from the December 2007 issue

The Focus is on Water!

For most of its existence Israeli agriculture has been known primarily for its drip water irrigation.. Drip irrigation, is also known as trickle irrigation or microirrigation an irrigation method that minimizes the use of water and fertilizer, by allowing water to seep slowly to the roots of plants, either onto the soil surface or directly onto the root zone, through a network of valves, pipes, tubing, and emitters.

The concept of drip irrigation has been well known for decades. After WWII plastics technology took off rapidly and drip irrigation became economically practical. The first such work was with micro-tubes and took place in England and France in greenhouses. About 1960, a Mr.Symcha Blass an employee of a British Water Agency, emigrated to Israel. There is a "fable" (which could be true, because it came from his own mouth) about Symcha Blass sitting next to a tree which was near a leaking faucet and Eureka! But there is also no doubt that he knew about the British greenhouse application of micro-tubes. With the desperate water shortage in Israel, he decided that this technology would be useful for growing crops in the field as well as in greenhouses. The microtube was first wrapped around the feeding tube to keep it out of the way to prevent damage. This was followed by a molded coupling, with the spiral molded in. In turn this developed into the ubiquitous two piece in-line dripper described in Blass' patent. Blass did his work at Kibbutz Hatzerim and formed the basis of the Netafim, irrigation enterprise, whose annual exports lately exceed $350m.

Modern drip irrigation has arguably become the most important innovation in agriculture since the invention of the impact sprinkler in the 1930s, which had replaced wasteful flood irrigation. Drip irrigation may also use devices called micro-spray heads, which spray water in a small area, instead of dripping emitters. These are generally used on tree and vine crops with wider root zones. Subsurface drip irrigation or SDI uses a permanently or temporarily buried dripperline or drip tape located at or below the plant roots. It is becoming more extensively used for row crop irrigation especially in areas where water supplies are limited or recycled water is used for irrigation.Simple in concept and execution water is small amounts directed by small water pipes that aim directly at the root of a plant.Fertigation came next. It allowed fertilizers to be added to the water. These simple systems were exported throughout the world and earned hundreds of millions of dollars in exports for Israel. Israeli Jaffa oranges and grapefruits were also well accepted internationally but total annual sales were in the order of several hundreds of millions of dollar.Over the years citrus growing declined and most orchards were shut down.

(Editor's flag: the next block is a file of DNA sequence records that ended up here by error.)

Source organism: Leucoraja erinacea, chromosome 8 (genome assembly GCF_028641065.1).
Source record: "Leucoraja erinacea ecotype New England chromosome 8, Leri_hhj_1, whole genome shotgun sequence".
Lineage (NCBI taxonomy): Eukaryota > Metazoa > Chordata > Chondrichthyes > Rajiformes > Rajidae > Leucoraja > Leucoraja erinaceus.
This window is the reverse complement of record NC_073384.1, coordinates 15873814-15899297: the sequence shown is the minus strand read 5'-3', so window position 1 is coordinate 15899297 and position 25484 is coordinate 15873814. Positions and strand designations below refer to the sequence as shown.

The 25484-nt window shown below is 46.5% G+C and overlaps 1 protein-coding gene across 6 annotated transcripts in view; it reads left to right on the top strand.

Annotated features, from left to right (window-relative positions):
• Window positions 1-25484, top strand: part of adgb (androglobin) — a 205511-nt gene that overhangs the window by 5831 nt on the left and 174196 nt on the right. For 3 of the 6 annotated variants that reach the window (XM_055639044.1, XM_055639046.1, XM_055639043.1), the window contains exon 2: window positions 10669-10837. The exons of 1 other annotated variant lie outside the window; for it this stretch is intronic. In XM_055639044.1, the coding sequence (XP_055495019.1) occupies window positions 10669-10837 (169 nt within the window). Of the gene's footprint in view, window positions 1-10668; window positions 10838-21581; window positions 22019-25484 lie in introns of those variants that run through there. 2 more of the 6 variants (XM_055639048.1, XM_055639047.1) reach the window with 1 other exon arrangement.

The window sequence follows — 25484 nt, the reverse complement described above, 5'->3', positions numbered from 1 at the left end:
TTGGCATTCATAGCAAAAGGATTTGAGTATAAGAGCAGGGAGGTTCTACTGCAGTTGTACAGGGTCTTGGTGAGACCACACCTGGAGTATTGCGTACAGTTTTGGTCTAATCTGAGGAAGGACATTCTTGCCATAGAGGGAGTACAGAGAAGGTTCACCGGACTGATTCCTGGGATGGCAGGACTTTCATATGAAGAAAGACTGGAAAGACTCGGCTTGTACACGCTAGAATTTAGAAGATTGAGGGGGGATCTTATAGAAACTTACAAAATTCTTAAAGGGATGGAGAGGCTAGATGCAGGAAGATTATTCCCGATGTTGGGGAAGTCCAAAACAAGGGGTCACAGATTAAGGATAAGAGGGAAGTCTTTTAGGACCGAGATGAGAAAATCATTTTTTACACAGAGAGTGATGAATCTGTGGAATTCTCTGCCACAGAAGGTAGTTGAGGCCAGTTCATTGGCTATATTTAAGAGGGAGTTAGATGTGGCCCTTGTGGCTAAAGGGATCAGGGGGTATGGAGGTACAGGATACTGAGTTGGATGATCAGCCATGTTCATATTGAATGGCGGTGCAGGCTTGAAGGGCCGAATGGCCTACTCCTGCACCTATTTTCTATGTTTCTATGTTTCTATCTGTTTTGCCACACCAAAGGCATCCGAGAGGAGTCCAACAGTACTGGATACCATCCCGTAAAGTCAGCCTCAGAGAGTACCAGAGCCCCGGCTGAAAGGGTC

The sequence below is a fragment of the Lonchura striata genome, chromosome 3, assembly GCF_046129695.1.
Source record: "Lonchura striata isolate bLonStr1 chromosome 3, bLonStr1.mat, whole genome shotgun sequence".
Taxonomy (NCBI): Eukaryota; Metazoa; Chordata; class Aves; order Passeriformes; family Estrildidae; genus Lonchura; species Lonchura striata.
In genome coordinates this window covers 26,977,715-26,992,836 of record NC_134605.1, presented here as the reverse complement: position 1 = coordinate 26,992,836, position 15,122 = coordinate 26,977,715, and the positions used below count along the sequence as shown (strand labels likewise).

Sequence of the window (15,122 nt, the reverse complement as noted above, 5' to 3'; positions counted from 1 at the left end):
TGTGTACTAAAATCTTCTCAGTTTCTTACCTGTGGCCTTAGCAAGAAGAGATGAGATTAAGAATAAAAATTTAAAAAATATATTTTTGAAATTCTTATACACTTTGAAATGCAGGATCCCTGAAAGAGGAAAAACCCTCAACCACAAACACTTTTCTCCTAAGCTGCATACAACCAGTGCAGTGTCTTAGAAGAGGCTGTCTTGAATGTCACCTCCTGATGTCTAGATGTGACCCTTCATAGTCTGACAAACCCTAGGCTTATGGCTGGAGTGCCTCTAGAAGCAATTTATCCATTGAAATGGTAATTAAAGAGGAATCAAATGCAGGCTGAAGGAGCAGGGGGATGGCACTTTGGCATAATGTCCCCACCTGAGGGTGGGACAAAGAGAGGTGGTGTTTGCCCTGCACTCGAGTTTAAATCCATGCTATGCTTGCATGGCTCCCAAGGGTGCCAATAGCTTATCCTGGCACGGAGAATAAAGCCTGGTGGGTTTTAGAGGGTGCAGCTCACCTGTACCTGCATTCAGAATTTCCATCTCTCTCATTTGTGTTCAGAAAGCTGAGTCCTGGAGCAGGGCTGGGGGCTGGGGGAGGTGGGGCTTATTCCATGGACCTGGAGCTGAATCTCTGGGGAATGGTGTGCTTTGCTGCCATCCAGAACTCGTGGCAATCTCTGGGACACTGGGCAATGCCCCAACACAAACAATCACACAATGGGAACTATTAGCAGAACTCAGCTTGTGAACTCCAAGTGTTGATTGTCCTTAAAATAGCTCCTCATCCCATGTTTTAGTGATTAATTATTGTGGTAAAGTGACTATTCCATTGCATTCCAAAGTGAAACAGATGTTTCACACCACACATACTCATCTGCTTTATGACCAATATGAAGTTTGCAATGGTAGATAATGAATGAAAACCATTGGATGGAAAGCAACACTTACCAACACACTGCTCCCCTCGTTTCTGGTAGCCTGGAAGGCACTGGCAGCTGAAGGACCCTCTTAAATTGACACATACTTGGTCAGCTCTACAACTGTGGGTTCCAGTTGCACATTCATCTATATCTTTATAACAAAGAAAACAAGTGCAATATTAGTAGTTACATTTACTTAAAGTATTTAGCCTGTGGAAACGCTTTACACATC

While the water problem grew, at the same time desalination expertise was being developed. One executive told me that the Zarchin process desalination plant was operating in more than 50 countries but only one in Israel

The Israel Sea Water Conversion Commission has been experimenting with desalting technology for years. Two desalination plants have been built on the Red Sea at Elath. One is an oil-fired, dual-purpose distillation plant, producing 1,125,000 gallons of fresh water a day and 6,000 kilowatts of electricity. The same steam that turns the turbine generators supplies the heat that evaporates fresh water from the brine. The second and smaller plant -- 265,000-gallons-a-day -- separates salt from water by a vacuum freezing process developed by the 75-year-old Israeli engineer, Alexander Zarchin. The Zarchin process is based on the principle that as seawater is frozen, the growth of ice crystals expels the salt and other impurities. A salt water film that coats the otherwise pure ice crystals is washed off, and the ice is melted. Zarchin believes his process is the most efficient because the energy needed to freeze water is one-seventh that required to boil an equivalent amount for distillation. However things are changing. Irael Desalination Engineering (IDE) plans to raise up tos $200 million at a company value of $500 million, before money, on the London Stock Exchange.

IDE was founded in 1965. The company develops both thermal and seawater reverse osmosis desalination - the two prevailing technologies for seawater desalination, and is active in 40 countries.

In this issue we feature the recently held Water 2007 Conference as well as other developments. We believe `that Israel's water industry will expand rapidly.

Reprinted from the Israel High-Tech & Investment Report December 2007

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